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I never heard of tot school until I had a toddler. I studied early childhood education in college, and I knew all about developmentally appropriate materials and how to make learning themes to cover the developmental domains: fine motor, gross motor, language, science, socioemotional...
That's all great when it's a job or class, but things are a little different when you've been up several times at night, have cloth diapers and laundry to take care of, meals to fix, and a baby who wants to breastfeed every 5 minutes!
I realized she was clinging to me wanting to breastfeed so much partly because she was bored. Yes, ignoring all of her fascinating toys and only wanting me! Imagine that. The only days she would entertain herself for 15 minutes were days when I had a basket of laundry to fold.
So I dug out my college projects. Unfortunately, most of the activities applied to older children. What do I do with one that's still cruising?
Ok, there were some ideas, but realistically, I am not going to spend an hour cutting out shapes or an hour cleaning up fingerpaint. I needed quick and easy activities. I discovered a wonderful blog 1+1+1=1and her concept of "Tot School". Exactly what I needed!
Here are some awesome tot school activities and cheap homemade toys we were inspired to try that have been a real success:
This is still a winner at 16 months and somehow never gets old. I leave a basket of clothes on the floor, and she explores it, very easy!
How is it educational? I ask her to hand me certain things or find certain colors. She's building vocabulary, learning to interact, and exploring textures.
Get her to stand up then bend over (still holding on) to pick up the clothes, and it becomes a gross motor activity, too. When she's ready, we can do sorting activities with the clothes.
Someone was eyeing my yarn and knitting project, so I used some scraps to make about 5 yarn pompoms and let her drop them into a clear bottle. Turn and shake it to get them out. Repeat.
At 15 months, we moved on to lots of actual pompoms stored in an old Daisy sour cream container with a lid and moving them into a large empty Juicy Juice bottle, also with a lid. The lids are half the fun now!
I bought the Half Pounder of Assorted Pom Poms with plans that these will serve our craft needs, and the variety of colors and sizes will also be great for sorting. Choking hazard? I've seen her lick them and make a face due to the fuzz.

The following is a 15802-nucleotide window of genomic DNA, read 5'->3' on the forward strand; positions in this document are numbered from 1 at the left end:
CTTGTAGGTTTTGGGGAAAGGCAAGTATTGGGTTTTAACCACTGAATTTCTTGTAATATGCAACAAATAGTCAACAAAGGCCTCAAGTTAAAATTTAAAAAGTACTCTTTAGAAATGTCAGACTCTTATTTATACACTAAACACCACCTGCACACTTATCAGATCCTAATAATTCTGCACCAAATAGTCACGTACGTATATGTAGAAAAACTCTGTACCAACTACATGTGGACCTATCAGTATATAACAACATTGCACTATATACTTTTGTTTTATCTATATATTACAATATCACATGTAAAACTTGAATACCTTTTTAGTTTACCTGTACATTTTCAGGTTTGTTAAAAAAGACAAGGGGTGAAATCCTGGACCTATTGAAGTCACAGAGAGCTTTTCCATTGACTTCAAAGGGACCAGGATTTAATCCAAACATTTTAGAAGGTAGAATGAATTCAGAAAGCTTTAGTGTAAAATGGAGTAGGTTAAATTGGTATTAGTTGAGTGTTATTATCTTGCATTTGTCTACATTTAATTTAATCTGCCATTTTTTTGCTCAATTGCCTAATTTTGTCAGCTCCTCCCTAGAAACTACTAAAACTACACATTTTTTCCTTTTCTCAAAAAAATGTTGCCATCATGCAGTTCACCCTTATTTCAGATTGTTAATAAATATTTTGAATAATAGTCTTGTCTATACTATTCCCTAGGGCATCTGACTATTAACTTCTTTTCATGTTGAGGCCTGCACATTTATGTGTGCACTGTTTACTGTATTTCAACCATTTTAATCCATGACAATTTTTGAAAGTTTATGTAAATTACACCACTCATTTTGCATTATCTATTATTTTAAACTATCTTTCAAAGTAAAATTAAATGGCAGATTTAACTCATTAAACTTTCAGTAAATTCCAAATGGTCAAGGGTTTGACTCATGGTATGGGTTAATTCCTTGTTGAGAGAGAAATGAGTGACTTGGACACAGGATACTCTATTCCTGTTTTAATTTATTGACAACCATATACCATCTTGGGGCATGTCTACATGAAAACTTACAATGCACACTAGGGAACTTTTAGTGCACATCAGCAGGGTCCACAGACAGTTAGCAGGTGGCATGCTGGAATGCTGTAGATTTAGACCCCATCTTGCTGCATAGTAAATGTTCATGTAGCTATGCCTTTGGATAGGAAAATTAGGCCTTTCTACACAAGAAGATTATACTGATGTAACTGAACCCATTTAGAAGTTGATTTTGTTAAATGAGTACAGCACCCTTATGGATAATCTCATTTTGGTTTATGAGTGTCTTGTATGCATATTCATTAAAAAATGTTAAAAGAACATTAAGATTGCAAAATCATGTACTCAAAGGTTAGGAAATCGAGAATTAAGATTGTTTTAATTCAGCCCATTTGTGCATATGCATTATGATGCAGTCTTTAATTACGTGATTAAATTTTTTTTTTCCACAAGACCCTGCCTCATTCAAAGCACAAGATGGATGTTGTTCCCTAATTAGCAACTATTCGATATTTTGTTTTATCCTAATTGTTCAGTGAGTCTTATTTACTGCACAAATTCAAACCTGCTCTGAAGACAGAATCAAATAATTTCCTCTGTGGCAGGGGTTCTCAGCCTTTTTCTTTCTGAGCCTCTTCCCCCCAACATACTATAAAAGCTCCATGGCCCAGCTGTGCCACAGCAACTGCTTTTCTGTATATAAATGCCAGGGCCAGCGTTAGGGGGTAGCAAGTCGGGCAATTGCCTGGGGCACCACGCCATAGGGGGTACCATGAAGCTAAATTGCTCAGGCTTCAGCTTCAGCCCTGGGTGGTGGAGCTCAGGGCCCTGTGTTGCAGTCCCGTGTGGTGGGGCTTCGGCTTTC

I'm convinced that pompoms are one of the greatest toys ever. She loves them for playing. I love that they're quiet and they don't hurt if I step on them!
I bought this variety pack of Multi Stripe Stirring Straws with future color sorting activities in mind. For now, she puts them through the holes in the lids of an old Parmesan cheese container. It's an excellent fine motor activity since they're so long and thin.
We started out on the side of the lid with one big hole, and now she can do the other side with the small holes, too.
This activity does take a little more supervision than the first two I listed because the straws can easily be lost, and I don't want them chewed.
I plan to use them with Stacking Pegs in the future, as well.
Other fun things we like to do together are use Beeswax Block Crayons (they contain beeswax although not 100% and smell great!), play with homemade playdough, and read toddler books.
I also bought the Stacking Pegs and Linking Rings as recommended for Tot School with thoughts that these will have future uses for sorting and making patterns.
The Connect Four game pictured here is my old one. We started using it at around age 16 months.
I prefer wooden toys, but I will compromise with a little plastic if it gives me some time to prepare a nutritious meal!